April 5, 2016 |
NEW YORK - The place, the subject and the performers all buoyed Charlie Parker's Yardbird on its Friday opening at the famous Apollo Theater in Harlem into the sort of event that allowed Opera Philadelphia's New York debut to be a respectable success - at least. Visiting Philadelphians crowded the seats of this grand, Old World-style, 1,500-seat theater. Much cheering greeted the conclusion. Yet the piece itself (in the company's 2015 world premiere production) felt more problematic than before.
October 5, 2013 |
Vincent R. Milando, 86, of Atlantic City, a former trumpeter and band leader, died of kidney failure Sunday, Sept. 29, at Cooper University Hospital in Camden. In the 1960s, he was the entertainment director for eight years for the Gaslight Club in Washington, and then for the Gaslight Club in Manhattan - not the folkie Gaslight in Greenwich Village - his daughter, Vinessa, said. The jobs, she said, "entailed choosing what was going to be played and who was in the band," she said.
August 9, 2013 |
In the age of WikiLeaks and NSA spying, when government contractors leak like sieves, trumpeter Roy Hargrove works hard to hold back. "I never disclose what I am going to play," he says in a conspiratorial half-rasp. "People ask me, and I don't ever tell them. It destroys the whole thing. The music is a lot better when it's more spontaneous. " Hargrove and his quintet plan to explore spontaneity on Friday night for two shows at the Philadelphia Clef Club. This is no arrogant jazzman.
August 1, 2013
Philadelphia has been home to a constellation of jazz greats, including Billie Holiday and Dizzy Gillespie. One of its brightest stars was John Coltrane, the saxophonist who changed the trajectory of the form with his avant-garde experimentations in modal and free jazz. While Coltrane's Strawberry Mansion rowhouse was declared a National Historic Landmark in 1999, Philadelphians have not yet matched the virtuoso's imagination and energy in commemorating and capitalizing on his connection to the city.
April 23, 2013
By Suzanne Cloud When Jay Wahl, director of public events at the Kimmel Center, called to tell me my proposal to do a show about Dizzy Gillespie's gig at the Downbeat Club in November 1941 had been accepted for this year's Philadelphia International Festival of the Arts (PIFA), my knees went watery. What had I gotten myself into? The last play I'd written, an adaptation of Ben Jonson's 17th-century, five-act comedy Bartholomew Fair , was performed only once. Clocking in at four hours, the reading at the old Painted Bride on South Street should have required attendees to bring a sleeping bag. But, as I have always embraced writer Ralph Ellison's suggestion to "opt for that psychic uncertainty" needed to achieve one's full potential as an artist and human being, I decided to return to the boards.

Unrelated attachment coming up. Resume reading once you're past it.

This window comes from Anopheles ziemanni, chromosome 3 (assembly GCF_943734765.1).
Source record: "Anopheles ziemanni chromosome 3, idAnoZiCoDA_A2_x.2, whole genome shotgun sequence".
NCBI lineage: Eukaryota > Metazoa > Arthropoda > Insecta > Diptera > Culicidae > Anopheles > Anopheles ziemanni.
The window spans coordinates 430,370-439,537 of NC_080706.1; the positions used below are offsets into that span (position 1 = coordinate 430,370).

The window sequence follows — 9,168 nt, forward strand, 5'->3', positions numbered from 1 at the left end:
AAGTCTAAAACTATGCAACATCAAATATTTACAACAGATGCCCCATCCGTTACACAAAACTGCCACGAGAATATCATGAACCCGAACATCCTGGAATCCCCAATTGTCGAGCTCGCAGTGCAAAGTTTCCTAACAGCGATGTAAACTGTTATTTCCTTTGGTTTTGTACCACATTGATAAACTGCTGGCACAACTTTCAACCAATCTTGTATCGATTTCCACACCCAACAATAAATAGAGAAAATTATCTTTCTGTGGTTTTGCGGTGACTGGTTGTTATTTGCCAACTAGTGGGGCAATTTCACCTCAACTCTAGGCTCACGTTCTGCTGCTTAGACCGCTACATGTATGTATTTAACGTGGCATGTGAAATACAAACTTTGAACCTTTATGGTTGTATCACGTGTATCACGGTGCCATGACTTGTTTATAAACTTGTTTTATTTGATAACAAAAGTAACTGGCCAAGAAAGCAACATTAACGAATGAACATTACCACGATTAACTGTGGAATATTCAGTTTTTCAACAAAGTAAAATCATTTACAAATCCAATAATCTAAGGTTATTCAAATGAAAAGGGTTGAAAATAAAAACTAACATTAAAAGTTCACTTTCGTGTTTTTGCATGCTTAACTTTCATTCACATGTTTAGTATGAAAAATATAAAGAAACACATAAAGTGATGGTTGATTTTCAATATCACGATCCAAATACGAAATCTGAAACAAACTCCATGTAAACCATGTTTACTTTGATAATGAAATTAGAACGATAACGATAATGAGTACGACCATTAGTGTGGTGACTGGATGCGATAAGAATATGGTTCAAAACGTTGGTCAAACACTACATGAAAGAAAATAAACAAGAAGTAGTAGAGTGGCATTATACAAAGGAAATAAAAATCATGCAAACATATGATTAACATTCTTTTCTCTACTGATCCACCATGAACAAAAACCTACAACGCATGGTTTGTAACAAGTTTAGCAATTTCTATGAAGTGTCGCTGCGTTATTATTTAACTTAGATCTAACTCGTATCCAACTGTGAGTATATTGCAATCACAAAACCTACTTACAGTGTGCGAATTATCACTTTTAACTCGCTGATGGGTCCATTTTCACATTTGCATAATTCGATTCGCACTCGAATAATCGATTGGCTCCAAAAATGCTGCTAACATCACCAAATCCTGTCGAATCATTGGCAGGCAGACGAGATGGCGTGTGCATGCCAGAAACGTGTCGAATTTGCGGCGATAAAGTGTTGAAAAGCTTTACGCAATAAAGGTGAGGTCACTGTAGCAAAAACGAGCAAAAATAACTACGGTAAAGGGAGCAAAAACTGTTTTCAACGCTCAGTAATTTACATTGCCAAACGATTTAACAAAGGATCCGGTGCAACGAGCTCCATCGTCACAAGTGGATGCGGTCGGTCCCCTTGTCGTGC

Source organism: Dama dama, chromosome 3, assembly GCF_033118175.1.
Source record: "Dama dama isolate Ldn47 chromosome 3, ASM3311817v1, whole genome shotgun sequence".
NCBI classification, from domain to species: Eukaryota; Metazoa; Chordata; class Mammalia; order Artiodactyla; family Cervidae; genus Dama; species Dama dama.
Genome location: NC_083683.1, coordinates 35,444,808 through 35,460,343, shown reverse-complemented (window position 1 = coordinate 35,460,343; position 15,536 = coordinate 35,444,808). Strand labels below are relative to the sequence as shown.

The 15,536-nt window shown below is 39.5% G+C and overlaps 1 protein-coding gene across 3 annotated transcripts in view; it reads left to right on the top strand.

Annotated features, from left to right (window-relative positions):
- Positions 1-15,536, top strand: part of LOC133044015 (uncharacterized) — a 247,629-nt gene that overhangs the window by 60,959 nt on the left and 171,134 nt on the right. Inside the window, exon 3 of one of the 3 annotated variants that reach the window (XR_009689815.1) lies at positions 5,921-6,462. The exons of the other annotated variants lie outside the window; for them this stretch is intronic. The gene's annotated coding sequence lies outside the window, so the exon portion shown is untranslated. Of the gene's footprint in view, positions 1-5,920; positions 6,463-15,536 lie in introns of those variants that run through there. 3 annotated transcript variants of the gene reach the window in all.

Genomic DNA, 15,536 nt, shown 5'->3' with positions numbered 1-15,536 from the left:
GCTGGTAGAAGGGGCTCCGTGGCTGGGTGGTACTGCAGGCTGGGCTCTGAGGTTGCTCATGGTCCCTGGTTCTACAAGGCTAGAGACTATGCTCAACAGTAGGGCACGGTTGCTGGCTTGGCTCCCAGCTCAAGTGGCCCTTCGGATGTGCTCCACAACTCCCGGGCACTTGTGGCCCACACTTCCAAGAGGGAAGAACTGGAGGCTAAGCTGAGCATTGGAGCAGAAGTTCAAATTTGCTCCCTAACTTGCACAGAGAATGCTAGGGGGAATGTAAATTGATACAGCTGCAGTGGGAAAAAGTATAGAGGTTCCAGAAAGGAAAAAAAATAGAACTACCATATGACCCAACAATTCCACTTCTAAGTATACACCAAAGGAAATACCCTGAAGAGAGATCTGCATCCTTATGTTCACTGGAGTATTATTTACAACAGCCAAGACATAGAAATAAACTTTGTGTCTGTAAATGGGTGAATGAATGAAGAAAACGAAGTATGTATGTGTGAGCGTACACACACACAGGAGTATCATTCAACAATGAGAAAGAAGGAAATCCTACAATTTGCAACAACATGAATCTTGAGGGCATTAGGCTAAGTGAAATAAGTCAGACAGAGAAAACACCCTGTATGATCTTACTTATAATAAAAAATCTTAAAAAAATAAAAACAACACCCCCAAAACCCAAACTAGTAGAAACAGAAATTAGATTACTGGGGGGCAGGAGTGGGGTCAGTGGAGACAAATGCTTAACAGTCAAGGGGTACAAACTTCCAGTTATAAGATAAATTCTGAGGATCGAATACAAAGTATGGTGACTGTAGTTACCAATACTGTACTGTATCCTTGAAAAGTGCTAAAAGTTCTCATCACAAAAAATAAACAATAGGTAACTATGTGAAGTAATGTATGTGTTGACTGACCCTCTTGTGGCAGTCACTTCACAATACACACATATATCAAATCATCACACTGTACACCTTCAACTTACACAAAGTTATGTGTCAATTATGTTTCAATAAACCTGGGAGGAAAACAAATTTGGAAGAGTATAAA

April 12, 2013
FAMILY International Orchid Show You knew we had the world's largest indoor flower show. Well, we've got the third biggest orchid show, too. On its first foray into Center City, the exhibit transforms dioramas into lush botanical arrays and teaches guests useful and amazing nuggets about these notoriously beautiful plants. Academy of Natural Sciences, 1900 Ben Franklin Pkwy., 10:30 a.m.-4 p.m. Friday, 10 a.m.-5 p.m. Saturday-Sunday, $13-$15, 215-299-1000, ansp.org. Philadelphia Antiques Show Did ya know you could blow the cost of a small rowhouse on a tall armoire?
April 5, 2013
BEBOP, the jazz subgenre that replaced the elegant melodies of big-band music with more angular and cacophonous motifs, didn't really gain a foothold until after World War II. But its roots date back almost a decade before. And some of those roots grew smack-dab in the heart of Center City. That's the inspiration behind "Last Call at the Downbeat," which, this weekend and next, has its world premiere at Society Hill Playhouse as part of the monthlong Philadelphia International Festival of the Arts.
June 20, 2012 |
For a man who started out blowing the trombone for Woody Herman, Jerry Dorn's professional career took some unusual turns. From music, he dropped in on the haberdashery business, then found his true calling: teaching kids and adults how to speak well. To get Philadelphians to say, "How now brown cow," without that nasalized Philly twang, was a challenge, but Jerry met it. He once told an interviewer, "Vowels are the music of speech. My goal is to teach my students to become better listeners so that they can hear themselves as others hear them.
October 3, 2011 |
THIS TOWN has laid claim to many a jazz legend - from John Coltrane, Stan Getz and Dizzy Gillespie on down - and it used to be crawling with night spots where the talents could hone their chops. Today, you can count the clubs on one hand. Yet, there are still "at least 500 jazz musicians in the area, of all ages, trying to find work. " So says Suzanne Cloud, executive director and co-founder of the Jazz Bridge Project, now Philadelphia's most prolific nonprofit presenter of jazz and blues.
July 15, 2011
Philly Celebrates Philly Joe Jones Philly Joe Jones was a monster local drummer who hit the skins as the house rhythmatist at Cafe Society, worked as the driving maelstrom of the first classic Miles Davis Quintet, and jammed with a godly roster of bop's finest - Fats Navarro, Charlie Parker, and Dizzy Gillespie among others. When he got bored with bop and tired of the straight drum-driven jazz that fueled his own albums, he moved abroad and slammed sticks for the avant-garde likes of Archie Shepp.